Mail.Ru Forums Hack Sees 25 Million Accounts Stolen

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Hackers have stolen over 25 million forum accounts hosted by Russian internet giant

Separate attacks carried out in three game-related forums in July and August have resulted in a staggering 25 million accounts compromised by hackers targeting, a Russian internet and services giant.

One forum alone saw nearly half of the breached data, just under 13 million accounts compromised while the other two totaled over 12 million records.

A copy of the stolen cache of data was obtained by breach notification website LeakedSource, who revealed the compromised subdomains.

While the hackers are yet unknown, it is widely believed that they were able to compromise the older vBulletin forum software by simply using known SQL injection exploits to take advantage of the vulnerabilities within the bulletin software.

Among other data, the hackers were able to ascertain users’ email addresses, usernames, scrambled passwords and birthdays. Alarmingly, some of the compromised forums had even recorded IP addresses and phone numbers of registered users.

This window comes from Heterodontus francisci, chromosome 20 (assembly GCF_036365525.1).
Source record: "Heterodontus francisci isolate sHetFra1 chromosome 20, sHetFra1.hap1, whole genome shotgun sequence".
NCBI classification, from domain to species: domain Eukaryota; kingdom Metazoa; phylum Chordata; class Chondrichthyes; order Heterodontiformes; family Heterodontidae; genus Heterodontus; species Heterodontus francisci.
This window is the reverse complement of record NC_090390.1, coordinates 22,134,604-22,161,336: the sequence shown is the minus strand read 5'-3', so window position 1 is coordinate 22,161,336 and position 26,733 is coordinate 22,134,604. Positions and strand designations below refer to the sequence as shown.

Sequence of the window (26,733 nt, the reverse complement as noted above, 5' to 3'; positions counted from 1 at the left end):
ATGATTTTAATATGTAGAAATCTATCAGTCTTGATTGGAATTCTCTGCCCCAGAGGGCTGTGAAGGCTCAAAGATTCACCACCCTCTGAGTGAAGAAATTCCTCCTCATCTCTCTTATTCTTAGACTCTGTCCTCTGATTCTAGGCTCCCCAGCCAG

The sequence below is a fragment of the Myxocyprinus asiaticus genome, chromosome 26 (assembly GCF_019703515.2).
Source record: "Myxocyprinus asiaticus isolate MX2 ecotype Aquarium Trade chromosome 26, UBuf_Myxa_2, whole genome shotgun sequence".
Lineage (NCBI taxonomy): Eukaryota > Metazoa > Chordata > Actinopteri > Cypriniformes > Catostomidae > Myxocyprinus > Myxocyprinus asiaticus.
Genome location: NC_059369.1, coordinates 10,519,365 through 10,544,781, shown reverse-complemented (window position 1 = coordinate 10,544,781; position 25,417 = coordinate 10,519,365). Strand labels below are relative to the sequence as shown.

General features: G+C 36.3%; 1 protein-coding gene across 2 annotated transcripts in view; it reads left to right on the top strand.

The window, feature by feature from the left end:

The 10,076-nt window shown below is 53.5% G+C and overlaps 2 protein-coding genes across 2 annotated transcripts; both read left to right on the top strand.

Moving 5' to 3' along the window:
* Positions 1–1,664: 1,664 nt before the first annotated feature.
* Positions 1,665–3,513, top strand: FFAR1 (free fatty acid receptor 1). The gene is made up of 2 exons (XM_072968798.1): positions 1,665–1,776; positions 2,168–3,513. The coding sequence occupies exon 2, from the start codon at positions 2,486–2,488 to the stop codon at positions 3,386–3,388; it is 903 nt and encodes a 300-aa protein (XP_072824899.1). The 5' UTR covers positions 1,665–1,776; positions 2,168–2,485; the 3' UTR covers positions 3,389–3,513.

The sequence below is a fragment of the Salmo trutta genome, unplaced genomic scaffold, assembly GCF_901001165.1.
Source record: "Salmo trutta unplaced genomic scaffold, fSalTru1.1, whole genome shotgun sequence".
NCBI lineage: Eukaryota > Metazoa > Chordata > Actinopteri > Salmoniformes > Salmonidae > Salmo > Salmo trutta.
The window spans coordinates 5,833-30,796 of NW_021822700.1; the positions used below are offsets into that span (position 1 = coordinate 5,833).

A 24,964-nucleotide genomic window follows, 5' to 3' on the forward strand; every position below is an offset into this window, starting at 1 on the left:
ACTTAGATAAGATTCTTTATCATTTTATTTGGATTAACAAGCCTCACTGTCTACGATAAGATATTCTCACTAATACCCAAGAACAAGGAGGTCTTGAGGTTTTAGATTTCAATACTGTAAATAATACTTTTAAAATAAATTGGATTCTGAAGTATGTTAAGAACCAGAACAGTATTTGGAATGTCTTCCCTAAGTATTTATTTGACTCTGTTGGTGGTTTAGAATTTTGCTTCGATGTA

Speaking to ZDNet, a member of LeakedSource revealed that 12 million passwords, or half of the stolen data, were easily cracked using commonly accessible cracking tools.

LeakedSource wrote in its blog post:

Not a single website used proper password storage, they all used some variation of MD5 with or without unique salts.

Furthermore, the most commonly used passwords include all the usual suspects. Depressingly, the passwords among the top 10 most used websites in the * communities are:

  • 123456789
  • 12345678
  • 123456
  • 1234567890
  • Quertyuipop
  • 123123123
  • 11111111
  • 1q2w3e4r5t
  • 1a2w3e4r
  • 987654321

Notably, many of’s forums ran versions of unpatched and outdated vBulletin software. Some of the software dated back to early-2013.

Despite the staggering numbers and the clear lack of a proper cybersecurity infrastructure to safeguard its users’ accounts, played down the incident. A spokesperson stated:

“They are old passwords to the forums of game projects that Group acquired over the years. All Group’s forums and games have been using a secure integrated authorization system for a long time by now. These passwords have never been related to email accounts and other services of the company in any way.”

Image credit: Pixabay.